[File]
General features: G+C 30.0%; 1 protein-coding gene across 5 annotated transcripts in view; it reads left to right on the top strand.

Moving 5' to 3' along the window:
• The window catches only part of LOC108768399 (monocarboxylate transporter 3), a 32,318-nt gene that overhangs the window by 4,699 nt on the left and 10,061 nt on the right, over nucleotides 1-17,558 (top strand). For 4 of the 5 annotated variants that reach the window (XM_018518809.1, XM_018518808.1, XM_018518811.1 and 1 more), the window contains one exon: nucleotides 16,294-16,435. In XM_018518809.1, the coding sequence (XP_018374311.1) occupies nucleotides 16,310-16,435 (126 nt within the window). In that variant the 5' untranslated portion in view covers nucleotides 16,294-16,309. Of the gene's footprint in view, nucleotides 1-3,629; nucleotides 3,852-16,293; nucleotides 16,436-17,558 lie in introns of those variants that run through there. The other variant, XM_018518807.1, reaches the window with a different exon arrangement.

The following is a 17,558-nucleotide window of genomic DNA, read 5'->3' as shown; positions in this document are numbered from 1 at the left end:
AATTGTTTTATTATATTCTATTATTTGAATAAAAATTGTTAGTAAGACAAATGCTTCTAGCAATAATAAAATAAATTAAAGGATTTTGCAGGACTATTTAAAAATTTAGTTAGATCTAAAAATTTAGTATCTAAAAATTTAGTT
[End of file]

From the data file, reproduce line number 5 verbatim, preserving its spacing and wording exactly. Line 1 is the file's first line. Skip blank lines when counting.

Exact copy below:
AATTGTTTTATTATATTCTATTATTTGAATAAAAATTGTTAGTAAGACAAATGCTTCTAGCAATAATAAAATAAATTAAAGGATTTTGCAGGACTATTTAAAAATTTAGTTAGATCTAAAAATTTAGTATCTAAAAATTTAGTT